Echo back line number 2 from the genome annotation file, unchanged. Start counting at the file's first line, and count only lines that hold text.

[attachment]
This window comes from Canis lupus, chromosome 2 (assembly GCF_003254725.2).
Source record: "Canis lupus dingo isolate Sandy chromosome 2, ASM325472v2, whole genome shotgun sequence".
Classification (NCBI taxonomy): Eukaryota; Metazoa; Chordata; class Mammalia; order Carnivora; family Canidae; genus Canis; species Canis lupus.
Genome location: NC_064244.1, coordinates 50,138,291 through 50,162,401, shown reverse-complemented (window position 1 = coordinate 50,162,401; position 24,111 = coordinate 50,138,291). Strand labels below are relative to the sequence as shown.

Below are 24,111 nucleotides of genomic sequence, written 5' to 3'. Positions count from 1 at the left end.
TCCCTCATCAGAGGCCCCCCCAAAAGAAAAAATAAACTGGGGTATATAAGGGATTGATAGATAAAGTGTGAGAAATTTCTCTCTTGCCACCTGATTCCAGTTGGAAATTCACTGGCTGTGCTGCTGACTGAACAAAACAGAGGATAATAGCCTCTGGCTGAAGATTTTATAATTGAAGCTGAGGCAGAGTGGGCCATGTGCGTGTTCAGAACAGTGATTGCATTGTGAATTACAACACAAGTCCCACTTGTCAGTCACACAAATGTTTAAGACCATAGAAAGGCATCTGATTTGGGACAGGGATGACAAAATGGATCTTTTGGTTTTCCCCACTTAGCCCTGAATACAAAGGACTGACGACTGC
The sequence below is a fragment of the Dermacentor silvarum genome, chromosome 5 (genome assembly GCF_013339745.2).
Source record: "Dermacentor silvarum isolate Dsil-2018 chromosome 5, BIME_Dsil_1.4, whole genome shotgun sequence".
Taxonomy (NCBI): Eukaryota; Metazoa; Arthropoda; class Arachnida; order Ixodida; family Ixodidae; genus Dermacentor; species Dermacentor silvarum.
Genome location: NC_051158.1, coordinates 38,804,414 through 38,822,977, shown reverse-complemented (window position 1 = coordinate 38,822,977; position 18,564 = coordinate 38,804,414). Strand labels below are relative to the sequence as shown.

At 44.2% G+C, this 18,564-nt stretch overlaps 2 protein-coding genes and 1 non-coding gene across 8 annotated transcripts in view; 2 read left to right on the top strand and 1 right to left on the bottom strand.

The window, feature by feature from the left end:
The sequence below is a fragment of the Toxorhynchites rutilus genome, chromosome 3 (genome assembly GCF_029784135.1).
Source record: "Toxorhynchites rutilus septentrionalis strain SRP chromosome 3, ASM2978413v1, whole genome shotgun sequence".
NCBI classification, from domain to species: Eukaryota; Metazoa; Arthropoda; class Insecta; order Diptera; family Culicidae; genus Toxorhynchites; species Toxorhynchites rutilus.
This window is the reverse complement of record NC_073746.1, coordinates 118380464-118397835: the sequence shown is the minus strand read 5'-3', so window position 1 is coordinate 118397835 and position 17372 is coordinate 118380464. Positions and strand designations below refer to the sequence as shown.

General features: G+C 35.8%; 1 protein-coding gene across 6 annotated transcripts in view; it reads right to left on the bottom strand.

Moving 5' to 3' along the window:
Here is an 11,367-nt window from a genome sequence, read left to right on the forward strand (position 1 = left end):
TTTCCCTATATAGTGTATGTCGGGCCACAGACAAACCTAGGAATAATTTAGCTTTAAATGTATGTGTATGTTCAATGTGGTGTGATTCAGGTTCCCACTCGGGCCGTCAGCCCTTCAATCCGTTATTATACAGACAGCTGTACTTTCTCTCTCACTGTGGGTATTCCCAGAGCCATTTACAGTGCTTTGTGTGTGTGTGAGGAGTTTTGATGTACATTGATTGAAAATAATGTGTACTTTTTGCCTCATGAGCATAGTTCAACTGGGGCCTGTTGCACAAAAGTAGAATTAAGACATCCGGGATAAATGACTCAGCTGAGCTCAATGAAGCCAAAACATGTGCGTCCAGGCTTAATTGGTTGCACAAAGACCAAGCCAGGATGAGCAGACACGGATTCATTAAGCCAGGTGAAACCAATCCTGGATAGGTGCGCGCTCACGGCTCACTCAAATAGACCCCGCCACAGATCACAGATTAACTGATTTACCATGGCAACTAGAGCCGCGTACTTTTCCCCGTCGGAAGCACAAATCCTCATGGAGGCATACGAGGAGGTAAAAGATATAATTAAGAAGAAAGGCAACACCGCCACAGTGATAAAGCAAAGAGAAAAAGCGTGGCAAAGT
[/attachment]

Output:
Source record: "Canis lupus dingo isolate Sandy chromosome 2, ASM325472v2, whole genome shotgun sequence".